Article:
Frazier is hitting a familiar ring for Glenelg

January 25, 1994|By Rick Belz | Rick Belz,Staff Writer

Had Earl Frazier's name been mentioned to any opposing boys basketball coach before the high school season started, the response probably would have been: "Earl who?"

Now the word is out around the league that he's a player to watch.

"He's always the first one opposing coaches ask me about before games," Glenelg coach Klaude Krannebitter said.

Frazier, a junior shooting guard averaging 17.0 points, did not play last season because of a knee injury . The knee was not operated on but healed through rest. Frazier wears a brace on the knee.

On Jan. 14, Frazier made his best showing this season by scoring 26 points against Centennial during a 74-65 Glenelg victory.

"I'm impressed by his quickness and composure and by how he can hit his free throws," Centennial coach Jim Hill said. "He's a pretty complete package."

The Centennial game turned into a foul-shooting contest after Glenelg point guard Jeff Cline fouled out. Glenelg made 27 of 45 free throws overall, and Frazier made 13 of 18.

"There were about two minutes left when Cline fouled out, and I told our team the ball must go to Earl so he could shoot the free throws," Krannebitter said.

Frazier scored the game-clinching shot after a teammate missed the front end of a one-and-one and Frazier rebounded the ball and scored. He was fouled and turned it into a three-point play.

His other top-scoring games this season include 24 points against Spalding and 21 against Pallotti.

Through Glenelg's first eight games, Frazier was shooting 71 percent (28-for-38) at the foul line. He also was shooting 63 percent (43-for-68) from two-point range and 43 percent (6-for-14) from three-point range.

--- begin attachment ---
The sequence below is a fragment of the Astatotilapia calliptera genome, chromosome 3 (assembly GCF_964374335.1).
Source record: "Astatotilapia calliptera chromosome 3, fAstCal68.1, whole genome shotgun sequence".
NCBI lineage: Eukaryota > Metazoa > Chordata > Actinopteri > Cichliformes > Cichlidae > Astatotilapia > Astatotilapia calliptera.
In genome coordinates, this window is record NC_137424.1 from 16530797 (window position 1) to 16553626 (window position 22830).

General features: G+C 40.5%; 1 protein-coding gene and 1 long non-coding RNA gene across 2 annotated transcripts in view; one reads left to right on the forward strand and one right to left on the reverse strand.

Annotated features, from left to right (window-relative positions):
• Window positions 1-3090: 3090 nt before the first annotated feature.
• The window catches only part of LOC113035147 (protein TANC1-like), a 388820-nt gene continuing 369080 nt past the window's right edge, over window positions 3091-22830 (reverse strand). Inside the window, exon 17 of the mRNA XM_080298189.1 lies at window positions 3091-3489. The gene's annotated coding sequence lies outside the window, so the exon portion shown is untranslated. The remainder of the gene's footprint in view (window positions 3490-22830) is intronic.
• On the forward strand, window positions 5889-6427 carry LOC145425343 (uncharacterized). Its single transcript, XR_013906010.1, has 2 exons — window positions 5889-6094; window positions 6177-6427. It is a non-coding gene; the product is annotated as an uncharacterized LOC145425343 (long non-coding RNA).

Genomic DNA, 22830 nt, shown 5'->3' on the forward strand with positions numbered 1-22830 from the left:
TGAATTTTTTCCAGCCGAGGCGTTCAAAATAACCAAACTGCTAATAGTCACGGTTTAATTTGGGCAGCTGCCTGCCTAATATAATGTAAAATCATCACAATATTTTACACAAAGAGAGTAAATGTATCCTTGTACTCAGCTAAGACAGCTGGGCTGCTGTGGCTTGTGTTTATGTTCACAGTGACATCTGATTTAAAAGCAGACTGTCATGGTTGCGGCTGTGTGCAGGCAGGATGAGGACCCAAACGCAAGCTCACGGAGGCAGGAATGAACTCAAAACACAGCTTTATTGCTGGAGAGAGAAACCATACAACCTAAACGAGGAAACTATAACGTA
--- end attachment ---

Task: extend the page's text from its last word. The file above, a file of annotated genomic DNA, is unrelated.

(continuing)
In three league games, Frazier is averaging 21.0 points. The Gladiators (7-4) lost to Atholton and Wilde Lake in other league games.

He and teammate Kevin Curtin combined to spark a Glenelg comeback in the fourth quarter against league-leading Atholton. The Gladiators sliced a 22-point Atholton lead to nine points with 4:56 to play.

Frazier had a steal that he converted into a layup early in the rally and also scored on another layup near the end of that rally.

"He's quick and has a nice shot," Atholton coach Jim Albert said.

Frazier has a good on-court relationship with Cline. The two team up for two or three fast-break baskets per game.

Frazier (5 feet 11 and 165 pounds) started the season at point guard but after three games switched to shooting guard, the position he prefers.

"He's good. He's really helped us this year," Cline said. "He's always out there on the fast break and can finish it. He's a good jumper and likes to shoot off the dribble from 15 to 18 feet."

Frazier thinks his strength is his versatility. He can shoot, dribble and score inside. And he also thinks that his desire to play hard is a strength.

Krannebitter thinks Frazier's strengths are that he sees the floor well, can create things and takes the ball to the basket.

"And he's always there at the end when you need him," Krannebitter said.

Frazier started slowly this season because he wasn't in good shape after not playing last year.

"Not playing really set back my stamina and I got tired easily even though I played with the team in a summer league at Liberty," Frazier said. "It's just recently that I've gotten my stamina back."

He thinks that stamina and his defense have been his weaknesses, although Krannebitter also thinks Frazier needs to improve his bounce passes.

Krannebitter describes Frazier as a quiet player. "Sometimes he's completely engrossed before games and I have to ask someone if he's depressed about something. But it's just that he's concentrating," Krannebitter said.

Frazier is vocal during games, however, and inspires his teammates to step up.

L Krannebitter won't describe Frazier as a star player -- yet.

"After every game, you look at the scorebook and he's got his 17 points and you wonder how," he said.

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